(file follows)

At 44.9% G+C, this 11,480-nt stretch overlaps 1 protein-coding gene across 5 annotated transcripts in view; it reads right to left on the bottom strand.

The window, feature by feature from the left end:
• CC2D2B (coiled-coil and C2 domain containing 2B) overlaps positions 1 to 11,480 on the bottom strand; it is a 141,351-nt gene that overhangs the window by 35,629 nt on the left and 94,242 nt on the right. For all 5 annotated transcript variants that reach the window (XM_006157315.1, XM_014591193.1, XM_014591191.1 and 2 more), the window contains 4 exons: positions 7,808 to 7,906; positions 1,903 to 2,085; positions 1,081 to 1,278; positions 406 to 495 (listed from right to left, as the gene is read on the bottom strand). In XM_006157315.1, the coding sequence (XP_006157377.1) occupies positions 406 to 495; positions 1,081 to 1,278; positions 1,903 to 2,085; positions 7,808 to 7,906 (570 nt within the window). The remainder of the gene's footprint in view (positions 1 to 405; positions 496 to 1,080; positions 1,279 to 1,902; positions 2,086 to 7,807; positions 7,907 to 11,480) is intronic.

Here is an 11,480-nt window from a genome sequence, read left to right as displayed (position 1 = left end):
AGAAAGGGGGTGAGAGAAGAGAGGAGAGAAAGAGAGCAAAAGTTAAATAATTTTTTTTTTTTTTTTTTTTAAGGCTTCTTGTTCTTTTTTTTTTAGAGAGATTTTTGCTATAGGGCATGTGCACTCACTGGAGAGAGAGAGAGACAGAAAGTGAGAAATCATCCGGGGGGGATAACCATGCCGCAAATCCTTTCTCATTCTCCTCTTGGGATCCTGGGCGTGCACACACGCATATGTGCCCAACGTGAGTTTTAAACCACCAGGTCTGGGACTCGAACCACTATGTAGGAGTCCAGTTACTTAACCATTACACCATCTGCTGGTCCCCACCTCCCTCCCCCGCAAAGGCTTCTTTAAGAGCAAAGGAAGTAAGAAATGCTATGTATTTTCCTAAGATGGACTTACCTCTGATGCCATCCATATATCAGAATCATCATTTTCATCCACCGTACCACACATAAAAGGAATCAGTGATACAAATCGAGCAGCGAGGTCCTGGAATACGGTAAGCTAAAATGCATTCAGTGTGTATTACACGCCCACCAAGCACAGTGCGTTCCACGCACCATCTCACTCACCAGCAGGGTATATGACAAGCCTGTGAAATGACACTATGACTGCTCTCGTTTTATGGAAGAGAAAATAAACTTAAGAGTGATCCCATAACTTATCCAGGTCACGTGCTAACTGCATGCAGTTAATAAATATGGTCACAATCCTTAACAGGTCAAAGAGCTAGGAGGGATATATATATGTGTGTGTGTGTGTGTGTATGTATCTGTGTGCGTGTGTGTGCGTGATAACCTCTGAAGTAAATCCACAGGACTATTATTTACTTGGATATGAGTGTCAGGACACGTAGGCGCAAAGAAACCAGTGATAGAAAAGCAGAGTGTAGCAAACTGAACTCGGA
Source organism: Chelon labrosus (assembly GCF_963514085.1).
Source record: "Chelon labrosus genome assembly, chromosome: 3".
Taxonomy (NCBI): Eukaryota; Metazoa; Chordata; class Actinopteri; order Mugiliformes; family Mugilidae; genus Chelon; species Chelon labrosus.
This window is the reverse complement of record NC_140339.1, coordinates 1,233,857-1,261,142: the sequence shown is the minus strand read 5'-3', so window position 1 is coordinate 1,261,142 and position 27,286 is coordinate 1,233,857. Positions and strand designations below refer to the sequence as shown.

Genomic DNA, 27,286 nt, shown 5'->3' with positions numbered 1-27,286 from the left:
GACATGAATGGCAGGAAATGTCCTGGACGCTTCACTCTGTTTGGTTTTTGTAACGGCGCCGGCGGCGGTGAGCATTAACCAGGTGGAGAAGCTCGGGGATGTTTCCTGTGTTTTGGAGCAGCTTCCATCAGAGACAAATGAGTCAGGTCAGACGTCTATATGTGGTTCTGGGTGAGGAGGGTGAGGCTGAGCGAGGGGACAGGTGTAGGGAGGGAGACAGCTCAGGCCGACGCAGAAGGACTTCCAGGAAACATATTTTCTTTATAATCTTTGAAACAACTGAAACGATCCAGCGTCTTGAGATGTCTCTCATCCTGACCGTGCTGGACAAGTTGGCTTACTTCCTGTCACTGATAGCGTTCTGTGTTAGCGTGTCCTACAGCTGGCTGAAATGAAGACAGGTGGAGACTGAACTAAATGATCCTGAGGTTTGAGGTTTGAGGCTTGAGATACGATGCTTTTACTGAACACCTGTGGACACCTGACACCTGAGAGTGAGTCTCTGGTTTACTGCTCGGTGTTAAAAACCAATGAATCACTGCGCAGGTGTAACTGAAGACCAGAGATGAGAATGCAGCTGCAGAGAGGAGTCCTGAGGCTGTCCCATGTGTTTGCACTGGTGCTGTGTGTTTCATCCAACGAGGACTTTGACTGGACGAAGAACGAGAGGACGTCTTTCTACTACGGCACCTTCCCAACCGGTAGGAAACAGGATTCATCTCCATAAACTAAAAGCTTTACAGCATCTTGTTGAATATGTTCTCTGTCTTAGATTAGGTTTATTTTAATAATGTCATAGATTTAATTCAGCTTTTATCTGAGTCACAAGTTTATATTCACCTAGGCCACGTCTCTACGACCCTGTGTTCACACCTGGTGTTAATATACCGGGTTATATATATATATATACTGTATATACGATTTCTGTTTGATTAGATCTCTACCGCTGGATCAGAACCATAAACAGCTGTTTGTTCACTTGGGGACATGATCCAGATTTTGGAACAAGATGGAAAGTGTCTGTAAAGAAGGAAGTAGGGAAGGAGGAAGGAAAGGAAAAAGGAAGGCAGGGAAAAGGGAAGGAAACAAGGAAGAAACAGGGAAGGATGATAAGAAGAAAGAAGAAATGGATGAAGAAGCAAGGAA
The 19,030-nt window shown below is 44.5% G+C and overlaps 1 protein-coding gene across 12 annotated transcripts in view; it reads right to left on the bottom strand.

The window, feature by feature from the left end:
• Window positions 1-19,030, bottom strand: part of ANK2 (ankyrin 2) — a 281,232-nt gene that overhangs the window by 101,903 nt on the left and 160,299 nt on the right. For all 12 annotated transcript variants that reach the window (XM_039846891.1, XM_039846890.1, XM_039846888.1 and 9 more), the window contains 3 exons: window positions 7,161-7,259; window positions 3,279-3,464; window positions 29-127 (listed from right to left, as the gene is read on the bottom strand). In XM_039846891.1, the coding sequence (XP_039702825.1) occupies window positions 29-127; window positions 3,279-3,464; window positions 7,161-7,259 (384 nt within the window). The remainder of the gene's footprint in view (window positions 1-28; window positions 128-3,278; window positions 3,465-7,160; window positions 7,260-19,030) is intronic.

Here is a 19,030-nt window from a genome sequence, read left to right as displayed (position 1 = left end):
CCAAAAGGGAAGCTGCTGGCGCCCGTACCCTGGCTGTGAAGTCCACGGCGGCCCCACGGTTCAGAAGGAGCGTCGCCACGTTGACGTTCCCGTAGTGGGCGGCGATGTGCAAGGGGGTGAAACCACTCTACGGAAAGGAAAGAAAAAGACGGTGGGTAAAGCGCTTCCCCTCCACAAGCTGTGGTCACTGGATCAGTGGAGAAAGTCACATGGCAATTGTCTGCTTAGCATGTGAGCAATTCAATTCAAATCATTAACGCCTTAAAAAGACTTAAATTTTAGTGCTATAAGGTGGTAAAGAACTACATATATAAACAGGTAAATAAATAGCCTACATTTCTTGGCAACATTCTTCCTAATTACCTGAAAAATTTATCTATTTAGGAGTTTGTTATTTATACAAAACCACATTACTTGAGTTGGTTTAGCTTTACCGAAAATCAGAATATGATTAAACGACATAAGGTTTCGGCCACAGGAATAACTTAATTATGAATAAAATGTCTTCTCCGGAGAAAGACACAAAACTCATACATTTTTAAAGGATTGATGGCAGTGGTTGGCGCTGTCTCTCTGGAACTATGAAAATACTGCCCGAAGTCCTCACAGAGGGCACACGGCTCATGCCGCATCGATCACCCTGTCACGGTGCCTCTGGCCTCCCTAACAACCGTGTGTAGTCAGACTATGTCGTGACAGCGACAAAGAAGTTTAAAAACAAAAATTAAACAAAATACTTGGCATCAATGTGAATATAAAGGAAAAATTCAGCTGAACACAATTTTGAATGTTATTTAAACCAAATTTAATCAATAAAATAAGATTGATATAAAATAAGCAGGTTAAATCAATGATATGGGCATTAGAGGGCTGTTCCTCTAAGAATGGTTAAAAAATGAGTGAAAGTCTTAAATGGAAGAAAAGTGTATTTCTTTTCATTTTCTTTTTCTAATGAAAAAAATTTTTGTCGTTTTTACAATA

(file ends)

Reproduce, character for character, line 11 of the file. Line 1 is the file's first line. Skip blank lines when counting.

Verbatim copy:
GACATGAATGGCAGGAAATGTCCTGGACGCTTCACTCTGTTTGGTTTTTGTAACGGCGCCGGCGGCGGTGAGCATTAACCAGGTGGAGAAGCTCGGGGATGTTTCCTGTGTTTTGGAGCAGCTTCCATCAGAGACAAATGAGTCAGGTCAGACGTCTATATGTGGTTCTGGGTGAGGAGGGTGAGGCTGAGCGAGGGGACAGGTGTAGGGAGGGAGACAGCTCAGGCCGACGCAGAAGGACTTCCAGGAAACATATTTTCTTTATAATCTTTGAAACAACTGAAACGATCCAGCGTCTTGAGATGTCTCTCATCCTGACCGTGCTGGACAAGTTGGCTTACTTCCTGTCACTGATAGCGTTCTGTGTTAGCGTGTCCTACAGCTGGCTGAAATGAAGACAGGTGGAGACTGAACTAAATGATCCTGAGGTTTGAGGTTTGAGGCTTGAGATACGATGCTTTTACTGAACACCTGTGGACACCTGACACCTGAGAGTGAGTCTCTGGTTTACTGCTCGGTGTTAAAAACCAATGAATCACTGCGCAGGTGTAACTGAAGACCAGAGATGAGAATGCAGCTGCAGAGAGGAGTCCTGAGGCTGTCCCATGTGTTTGCACTGGTGCTGTGTGTTTCATCCAACGAGGACTTTGACTGGACGAAGAACGAGAGGACGTCTTTCTACTACGGCACCTTCCCAACCGGTAGGAAACAGGATTCATCTCCATAAACTAAAAGCTTTACAGCATCTTGTTGAATATGTTCTCTGTCTTAGATTAGGTTTATTTTAATAATGTCATAGATTTAATTCAGCTTTTATCTGAGTCACAAGTTTATATTCACCTAGGCCACGTCTCTACGACCCTGTGTTCACACCTGGTGTTAATATACCGGGTTATATATATATATATACTGTATATACGATTTCTGTTTGATTAGATCTCTACCGCTGGATCAGAACCATAAACAGCTGTTTGTTCACTTGGGGACATGATCCAGATTTTGGAACAAGATGGAAAGTGTCTGTAAAGAAGGAAGTAGGGAAGGAGGAAGGAAAGGAAAAAGGAAGGCAGGGAAAAGGGAAGGAAACAAGGAAGAAACAGGGAAGGATGATAAGAAGAAAGAAGAAATGGATGAAGAAGCAAGGAA